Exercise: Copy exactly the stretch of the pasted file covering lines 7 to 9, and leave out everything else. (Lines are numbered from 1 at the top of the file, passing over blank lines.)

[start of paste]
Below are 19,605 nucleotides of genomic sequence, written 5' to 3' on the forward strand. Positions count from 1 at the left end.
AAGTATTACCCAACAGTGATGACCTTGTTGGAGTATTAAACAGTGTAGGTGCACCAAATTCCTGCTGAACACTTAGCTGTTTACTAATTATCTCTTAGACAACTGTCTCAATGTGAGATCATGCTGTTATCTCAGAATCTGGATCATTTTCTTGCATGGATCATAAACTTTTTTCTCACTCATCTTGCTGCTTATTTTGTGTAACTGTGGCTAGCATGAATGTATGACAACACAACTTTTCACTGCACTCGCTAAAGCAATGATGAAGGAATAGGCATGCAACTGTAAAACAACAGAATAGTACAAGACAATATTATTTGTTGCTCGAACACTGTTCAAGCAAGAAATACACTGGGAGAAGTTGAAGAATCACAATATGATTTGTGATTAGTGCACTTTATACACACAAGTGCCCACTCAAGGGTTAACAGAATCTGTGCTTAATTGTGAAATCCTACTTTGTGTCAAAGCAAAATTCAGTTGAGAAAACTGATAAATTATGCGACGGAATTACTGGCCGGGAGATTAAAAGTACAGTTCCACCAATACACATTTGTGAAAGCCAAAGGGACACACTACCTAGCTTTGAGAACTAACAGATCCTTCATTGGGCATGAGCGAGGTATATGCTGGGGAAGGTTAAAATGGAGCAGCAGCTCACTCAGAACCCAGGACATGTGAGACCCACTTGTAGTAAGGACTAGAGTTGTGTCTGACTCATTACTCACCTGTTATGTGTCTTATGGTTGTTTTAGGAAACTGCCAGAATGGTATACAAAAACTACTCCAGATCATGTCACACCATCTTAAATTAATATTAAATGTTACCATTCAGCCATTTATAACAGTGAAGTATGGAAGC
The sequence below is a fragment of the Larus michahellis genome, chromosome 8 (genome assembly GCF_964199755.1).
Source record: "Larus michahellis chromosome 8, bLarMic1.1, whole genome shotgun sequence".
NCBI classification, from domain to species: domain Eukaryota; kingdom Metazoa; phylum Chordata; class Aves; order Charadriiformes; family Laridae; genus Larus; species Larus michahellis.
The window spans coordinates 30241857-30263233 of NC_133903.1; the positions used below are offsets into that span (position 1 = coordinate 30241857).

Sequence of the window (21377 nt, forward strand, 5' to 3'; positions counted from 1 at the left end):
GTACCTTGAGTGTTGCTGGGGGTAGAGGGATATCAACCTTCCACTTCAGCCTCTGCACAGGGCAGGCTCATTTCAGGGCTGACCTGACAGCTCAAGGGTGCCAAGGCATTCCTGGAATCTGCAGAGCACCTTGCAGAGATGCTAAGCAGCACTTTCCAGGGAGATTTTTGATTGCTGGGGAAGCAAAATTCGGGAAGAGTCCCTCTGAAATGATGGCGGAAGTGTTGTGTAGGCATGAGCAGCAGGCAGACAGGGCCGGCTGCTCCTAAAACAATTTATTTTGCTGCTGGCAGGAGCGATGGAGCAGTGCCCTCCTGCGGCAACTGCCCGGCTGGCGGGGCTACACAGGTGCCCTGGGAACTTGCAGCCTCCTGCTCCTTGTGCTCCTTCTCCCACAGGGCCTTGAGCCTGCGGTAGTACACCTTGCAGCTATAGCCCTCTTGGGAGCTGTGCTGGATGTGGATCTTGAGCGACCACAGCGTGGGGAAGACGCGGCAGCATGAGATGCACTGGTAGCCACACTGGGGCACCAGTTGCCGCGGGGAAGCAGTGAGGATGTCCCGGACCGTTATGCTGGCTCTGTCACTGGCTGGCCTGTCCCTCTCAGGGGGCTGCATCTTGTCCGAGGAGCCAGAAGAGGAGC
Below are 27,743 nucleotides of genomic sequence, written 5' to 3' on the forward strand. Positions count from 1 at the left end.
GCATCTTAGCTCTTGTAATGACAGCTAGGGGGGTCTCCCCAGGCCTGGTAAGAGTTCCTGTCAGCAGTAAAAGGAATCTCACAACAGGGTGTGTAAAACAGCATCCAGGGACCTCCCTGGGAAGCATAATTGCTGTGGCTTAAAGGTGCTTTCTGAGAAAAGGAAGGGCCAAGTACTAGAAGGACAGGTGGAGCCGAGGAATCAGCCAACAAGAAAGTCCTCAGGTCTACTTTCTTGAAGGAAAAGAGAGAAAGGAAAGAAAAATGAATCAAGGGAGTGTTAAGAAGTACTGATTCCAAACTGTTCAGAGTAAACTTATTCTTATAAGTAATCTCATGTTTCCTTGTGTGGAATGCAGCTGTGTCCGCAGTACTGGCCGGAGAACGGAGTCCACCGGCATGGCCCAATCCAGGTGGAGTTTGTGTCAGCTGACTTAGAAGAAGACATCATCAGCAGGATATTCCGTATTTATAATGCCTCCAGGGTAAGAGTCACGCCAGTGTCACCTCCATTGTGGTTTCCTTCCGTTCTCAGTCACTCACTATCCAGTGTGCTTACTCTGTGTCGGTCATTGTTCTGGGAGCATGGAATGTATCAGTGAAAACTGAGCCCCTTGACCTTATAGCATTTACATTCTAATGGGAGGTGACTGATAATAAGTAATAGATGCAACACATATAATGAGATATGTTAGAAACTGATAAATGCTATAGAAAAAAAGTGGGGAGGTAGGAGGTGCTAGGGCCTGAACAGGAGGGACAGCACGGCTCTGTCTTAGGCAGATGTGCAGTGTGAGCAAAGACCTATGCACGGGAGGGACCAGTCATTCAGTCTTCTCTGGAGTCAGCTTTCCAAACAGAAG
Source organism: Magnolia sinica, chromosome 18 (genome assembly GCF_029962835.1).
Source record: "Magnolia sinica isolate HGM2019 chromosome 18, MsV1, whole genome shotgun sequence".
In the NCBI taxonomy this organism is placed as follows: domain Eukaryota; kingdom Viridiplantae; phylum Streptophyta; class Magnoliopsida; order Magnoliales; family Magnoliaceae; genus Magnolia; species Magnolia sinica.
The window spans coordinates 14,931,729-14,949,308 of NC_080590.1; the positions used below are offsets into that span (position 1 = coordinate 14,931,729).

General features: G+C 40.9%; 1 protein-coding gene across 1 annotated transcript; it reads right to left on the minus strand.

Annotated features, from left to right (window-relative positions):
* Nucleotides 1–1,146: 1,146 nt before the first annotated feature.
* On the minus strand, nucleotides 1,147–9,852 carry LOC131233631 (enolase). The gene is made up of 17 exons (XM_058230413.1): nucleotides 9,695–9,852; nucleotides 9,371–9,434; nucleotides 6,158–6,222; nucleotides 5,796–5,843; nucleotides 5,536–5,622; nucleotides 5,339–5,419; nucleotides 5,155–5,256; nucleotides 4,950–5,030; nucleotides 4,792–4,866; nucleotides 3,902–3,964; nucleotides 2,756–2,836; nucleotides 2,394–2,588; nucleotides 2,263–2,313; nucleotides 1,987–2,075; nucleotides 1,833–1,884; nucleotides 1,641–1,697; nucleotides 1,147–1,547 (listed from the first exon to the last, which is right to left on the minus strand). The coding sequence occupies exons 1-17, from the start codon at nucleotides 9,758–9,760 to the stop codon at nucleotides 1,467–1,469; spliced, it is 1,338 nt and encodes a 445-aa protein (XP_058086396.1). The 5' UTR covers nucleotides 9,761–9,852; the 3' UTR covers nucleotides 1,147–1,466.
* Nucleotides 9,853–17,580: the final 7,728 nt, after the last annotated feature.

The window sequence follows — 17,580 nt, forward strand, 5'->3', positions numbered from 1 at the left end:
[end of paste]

Sequence of the window (21377 nt, forward strand, 5' to 3'; positions counted from 1 at the left end):
GTACCTTGAGTGTTGCTGGGGGTAGAGGGATATCAACCTTCCACTTCAGCCTCTGCACAGGGCAGGCTCATTTCAGGGCTGACCTGACAGCTCAAGGGTGCCAAGGCATTCCTGGAATCTGCAGAGCACCTTGCAGAGATGCTAAGCAGCACTTTCCAGGGAGATTTTTGATTGCTGGGGAAGCAAAATTCGGGAAGAGTCCCTCTGAAATGATGGCGGAAGTGTTGTGTAGGCATGAGCAGCAGGCAGACAGGGCCGGCTGCTCCTAAAACAATTTATTTTGCTGCTGGCAGGAGCGATGGAGCAGTGCCCTCCTGCGGCAACTGCCCGGCTGGCGGGGCTACACAGGTGCCCTGGGAACTTGCAGCCTCCTGCTCCTTGTGCTCCTTCTCCCACAGGGCCTTGAGCCTGCGGTAGTACACCTTGCAGCTATAGCCCTCTTGGGAGCTGTGCTGGATGTGGATCTTGAGCGACCACAGCGTGGGGAAGACGCGGCAGCATGAGATGCACTGGTAGCCACACTGGGGCACCAGTTGCCGCGGGGAAGCAGTGAGGATGTCCCGGACCGTTATGCTGGCTCTGTCACTGGCTGGCCTGTCCCTCTCAGGGGGCTGCATCTTGTCCGAGGAGCCAGAAGAGGAGC
Below are 27,743 nucleotides of genomic sequence, written 5' to 3' on the forward strand. Positions count from 1 at the left end.